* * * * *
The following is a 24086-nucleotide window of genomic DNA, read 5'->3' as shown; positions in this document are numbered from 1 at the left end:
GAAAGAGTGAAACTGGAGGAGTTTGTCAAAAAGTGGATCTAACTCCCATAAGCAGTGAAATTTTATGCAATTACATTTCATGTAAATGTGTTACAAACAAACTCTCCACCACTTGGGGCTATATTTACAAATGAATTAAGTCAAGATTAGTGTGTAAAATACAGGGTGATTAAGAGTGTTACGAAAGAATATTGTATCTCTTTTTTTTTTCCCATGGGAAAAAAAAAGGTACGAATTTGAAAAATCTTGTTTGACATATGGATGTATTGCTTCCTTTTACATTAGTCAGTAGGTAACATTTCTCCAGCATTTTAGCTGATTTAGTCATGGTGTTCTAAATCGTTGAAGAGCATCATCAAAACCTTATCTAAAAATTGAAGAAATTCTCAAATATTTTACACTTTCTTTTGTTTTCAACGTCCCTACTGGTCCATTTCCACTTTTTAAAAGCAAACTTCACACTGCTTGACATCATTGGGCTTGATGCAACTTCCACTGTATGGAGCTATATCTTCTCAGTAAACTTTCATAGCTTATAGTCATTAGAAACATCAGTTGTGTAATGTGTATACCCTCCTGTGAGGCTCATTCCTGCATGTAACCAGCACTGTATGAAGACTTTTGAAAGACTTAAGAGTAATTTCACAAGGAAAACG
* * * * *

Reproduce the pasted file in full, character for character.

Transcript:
The following is a 24086-nucleotide window of genomic DNA, read 5'->3' as shown; positions in this document are numbered from 1 at the left end:
GAAAGAGTGAAACTGGAGGAGTTTGTCAAAAAGTGGATCTAACTCCCATAAGCAGTGAAATTTTATGCAATTACATTTCATGTAAATGTGTTACAAACAAACTCTCCACCACTTGGGGCTATATTTACAAATGAATTAAGTCAAGATTAGTGTGTAAAATACAGGGTGATTAAGAGTGTTACGAAAGAATATTGTATCTCTTTTTTTTTTCCCATGGGAAAAAAAAAGGTACGAATTTGAAAAATCTTGTTTGACATATGGATGTATTGCTTCCTTTTACATTAGTCAGTAGGTAACATTTCTCCAGCATTTTAGCTGATTTAGTCATGGTGTTCTAAATCGTTGAAGAGCATCATCAAAACCTTATCTAAAAATTGAAGAAATTCTCAAATATTTTACACTTTCTTTTGTTTTCAACGTCCCTACTGGTCCATTTCCACTTTTTAAAAGCAAACTTCACACTGCTTGACATCATTGGGCTTGATGCAACTTCCACTGTATGGAGCTATATCTTCTCAGTAAACTTTCATAGCTTATAGTCATTAGAAACATCAGTTGTGTAATGTGTATACCCTCCTGTGAGGCTCATTCCTGCATGTAACCAGCACTGTATGAAGACTTTTGAAAGACTTAAGAGTAATTTCACAAGGAAAACG